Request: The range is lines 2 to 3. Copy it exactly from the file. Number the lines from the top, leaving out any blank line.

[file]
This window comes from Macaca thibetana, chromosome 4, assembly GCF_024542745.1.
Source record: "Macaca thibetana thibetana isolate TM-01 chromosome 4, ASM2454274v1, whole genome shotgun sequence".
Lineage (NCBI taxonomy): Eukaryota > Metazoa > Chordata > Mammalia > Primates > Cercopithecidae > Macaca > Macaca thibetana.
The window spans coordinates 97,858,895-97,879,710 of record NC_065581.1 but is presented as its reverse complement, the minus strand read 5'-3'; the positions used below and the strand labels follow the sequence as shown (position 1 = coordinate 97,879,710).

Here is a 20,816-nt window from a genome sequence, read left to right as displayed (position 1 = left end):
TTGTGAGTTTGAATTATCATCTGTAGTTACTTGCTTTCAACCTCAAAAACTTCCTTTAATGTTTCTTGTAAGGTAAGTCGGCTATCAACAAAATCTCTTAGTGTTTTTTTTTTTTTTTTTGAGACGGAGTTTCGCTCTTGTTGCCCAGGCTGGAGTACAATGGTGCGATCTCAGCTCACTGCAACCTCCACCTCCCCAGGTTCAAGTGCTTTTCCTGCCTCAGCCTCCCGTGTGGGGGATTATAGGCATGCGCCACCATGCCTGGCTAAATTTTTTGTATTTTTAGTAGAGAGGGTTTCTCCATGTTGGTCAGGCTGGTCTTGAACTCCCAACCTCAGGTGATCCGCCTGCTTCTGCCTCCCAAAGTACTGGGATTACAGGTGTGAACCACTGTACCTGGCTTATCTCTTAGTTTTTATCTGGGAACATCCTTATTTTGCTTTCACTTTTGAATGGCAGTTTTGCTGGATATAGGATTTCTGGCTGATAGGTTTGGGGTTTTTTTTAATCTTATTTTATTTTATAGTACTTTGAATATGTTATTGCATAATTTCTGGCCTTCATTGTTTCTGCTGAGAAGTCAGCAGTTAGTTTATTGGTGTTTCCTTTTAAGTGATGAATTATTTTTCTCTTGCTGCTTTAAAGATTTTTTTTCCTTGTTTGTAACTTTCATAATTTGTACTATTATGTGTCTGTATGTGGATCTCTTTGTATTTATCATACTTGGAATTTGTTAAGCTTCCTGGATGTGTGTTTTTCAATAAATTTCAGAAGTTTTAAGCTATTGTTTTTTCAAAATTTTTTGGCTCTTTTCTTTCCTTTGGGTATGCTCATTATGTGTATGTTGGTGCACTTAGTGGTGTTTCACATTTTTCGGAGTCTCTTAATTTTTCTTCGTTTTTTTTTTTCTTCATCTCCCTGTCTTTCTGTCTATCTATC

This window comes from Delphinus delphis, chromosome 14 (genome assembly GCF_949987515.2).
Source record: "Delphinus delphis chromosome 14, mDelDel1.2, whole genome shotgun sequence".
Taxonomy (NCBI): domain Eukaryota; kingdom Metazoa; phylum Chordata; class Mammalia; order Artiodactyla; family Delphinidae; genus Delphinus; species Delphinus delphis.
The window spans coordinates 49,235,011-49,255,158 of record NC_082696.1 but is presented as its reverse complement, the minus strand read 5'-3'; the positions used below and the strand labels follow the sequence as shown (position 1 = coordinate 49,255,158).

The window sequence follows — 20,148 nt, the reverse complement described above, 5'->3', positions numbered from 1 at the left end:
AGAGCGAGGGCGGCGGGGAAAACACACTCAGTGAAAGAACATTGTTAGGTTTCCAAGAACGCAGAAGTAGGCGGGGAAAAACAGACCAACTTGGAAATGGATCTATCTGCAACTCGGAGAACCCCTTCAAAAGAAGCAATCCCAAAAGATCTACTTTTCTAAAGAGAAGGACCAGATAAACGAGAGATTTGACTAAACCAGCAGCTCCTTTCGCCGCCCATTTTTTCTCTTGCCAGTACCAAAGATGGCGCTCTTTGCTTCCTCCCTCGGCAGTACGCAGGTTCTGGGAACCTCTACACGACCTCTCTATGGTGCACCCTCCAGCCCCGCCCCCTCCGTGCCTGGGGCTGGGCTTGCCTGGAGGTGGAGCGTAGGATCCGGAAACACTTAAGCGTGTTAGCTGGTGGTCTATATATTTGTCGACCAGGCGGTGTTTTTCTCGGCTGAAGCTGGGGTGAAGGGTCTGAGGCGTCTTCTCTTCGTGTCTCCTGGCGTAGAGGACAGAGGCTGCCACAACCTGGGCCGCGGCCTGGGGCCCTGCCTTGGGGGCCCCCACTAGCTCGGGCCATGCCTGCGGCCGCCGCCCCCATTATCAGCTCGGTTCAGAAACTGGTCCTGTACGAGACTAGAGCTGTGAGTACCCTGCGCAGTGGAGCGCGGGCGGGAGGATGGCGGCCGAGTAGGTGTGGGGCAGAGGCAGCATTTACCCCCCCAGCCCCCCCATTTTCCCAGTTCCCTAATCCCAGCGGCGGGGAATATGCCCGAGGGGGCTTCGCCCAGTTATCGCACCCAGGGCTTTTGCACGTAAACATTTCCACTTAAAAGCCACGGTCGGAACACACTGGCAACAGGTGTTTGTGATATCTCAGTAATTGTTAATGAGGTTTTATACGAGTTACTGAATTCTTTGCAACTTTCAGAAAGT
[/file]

Source record: "Macaca thibetana thibetana isolate TM-01 chromosome 4, ASM2454274v1, whole genome shotgun sequence".
Lineage (NCBI taxonomy): Eukaryota > Metazoa > Chordata > Mammalia > Primates > Cercopithecidae > Macaca > Macaca thibetana.